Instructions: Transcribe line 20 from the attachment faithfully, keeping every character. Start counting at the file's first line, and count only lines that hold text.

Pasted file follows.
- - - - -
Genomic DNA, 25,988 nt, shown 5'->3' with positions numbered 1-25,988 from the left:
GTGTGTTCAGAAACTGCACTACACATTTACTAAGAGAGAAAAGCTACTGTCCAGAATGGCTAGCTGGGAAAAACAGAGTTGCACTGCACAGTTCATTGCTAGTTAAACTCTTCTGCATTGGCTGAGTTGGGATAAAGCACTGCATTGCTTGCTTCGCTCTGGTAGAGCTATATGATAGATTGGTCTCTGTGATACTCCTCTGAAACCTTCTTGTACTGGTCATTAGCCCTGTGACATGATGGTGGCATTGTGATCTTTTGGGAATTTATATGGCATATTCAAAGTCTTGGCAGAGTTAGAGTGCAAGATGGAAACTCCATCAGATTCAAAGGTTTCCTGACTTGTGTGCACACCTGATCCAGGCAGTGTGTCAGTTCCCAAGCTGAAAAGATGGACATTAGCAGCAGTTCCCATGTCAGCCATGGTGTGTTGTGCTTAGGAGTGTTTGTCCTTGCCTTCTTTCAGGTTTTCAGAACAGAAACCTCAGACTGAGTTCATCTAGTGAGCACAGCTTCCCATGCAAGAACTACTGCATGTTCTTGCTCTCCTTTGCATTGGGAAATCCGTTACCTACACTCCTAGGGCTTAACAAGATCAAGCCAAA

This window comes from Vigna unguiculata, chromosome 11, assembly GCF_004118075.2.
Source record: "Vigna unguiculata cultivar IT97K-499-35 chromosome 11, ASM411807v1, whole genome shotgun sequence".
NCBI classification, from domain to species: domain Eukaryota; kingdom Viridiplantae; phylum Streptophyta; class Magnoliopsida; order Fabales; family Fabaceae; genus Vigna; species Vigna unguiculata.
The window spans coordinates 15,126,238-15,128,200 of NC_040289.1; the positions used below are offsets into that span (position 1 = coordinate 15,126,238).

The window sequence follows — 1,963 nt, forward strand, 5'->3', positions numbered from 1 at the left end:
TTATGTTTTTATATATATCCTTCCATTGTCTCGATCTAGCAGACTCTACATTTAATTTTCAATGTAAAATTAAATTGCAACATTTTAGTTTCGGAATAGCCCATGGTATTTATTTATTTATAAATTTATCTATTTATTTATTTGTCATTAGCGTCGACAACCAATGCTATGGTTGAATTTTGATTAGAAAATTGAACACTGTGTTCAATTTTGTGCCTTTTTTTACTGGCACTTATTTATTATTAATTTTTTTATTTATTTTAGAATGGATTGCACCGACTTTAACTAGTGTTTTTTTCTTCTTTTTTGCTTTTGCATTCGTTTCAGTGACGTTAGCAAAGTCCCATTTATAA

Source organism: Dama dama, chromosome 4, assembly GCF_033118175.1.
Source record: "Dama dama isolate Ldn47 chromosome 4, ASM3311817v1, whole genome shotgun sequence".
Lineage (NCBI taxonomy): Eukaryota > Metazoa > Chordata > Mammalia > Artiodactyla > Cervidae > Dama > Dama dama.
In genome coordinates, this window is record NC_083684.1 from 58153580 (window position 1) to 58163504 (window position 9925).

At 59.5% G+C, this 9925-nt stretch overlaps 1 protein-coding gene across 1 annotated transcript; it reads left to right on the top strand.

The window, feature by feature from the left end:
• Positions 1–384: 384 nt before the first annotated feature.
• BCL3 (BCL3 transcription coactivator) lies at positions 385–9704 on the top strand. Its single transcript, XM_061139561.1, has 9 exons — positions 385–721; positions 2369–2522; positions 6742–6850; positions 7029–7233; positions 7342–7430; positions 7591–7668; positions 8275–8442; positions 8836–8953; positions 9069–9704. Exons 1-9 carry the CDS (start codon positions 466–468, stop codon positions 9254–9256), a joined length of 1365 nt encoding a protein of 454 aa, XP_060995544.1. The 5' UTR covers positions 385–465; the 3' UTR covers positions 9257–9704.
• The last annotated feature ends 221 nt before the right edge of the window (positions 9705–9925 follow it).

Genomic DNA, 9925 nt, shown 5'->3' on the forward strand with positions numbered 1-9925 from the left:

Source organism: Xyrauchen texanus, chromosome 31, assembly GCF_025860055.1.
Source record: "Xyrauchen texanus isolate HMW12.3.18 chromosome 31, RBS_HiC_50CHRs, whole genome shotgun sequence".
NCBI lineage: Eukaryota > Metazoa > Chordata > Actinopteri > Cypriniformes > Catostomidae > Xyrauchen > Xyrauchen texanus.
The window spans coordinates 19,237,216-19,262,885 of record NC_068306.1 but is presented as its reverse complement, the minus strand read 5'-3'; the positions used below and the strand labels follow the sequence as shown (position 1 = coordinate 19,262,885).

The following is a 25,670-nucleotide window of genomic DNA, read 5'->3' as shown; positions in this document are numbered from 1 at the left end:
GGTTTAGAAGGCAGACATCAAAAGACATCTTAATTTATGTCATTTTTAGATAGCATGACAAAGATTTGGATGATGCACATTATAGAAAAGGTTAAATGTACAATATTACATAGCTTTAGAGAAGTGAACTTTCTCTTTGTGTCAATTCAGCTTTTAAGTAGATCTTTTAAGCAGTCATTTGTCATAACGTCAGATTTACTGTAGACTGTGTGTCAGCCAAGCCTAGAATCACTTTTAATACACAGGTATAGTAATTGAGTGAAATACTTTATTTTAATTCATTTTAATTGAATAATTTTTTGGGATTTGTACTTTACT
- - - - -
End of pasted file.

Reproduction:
Source record: "Xyrauchen texanus isolate HMW12.3.18 chromosome 31, RBS_HiC_50CHRs, whole genome shotgun sequence".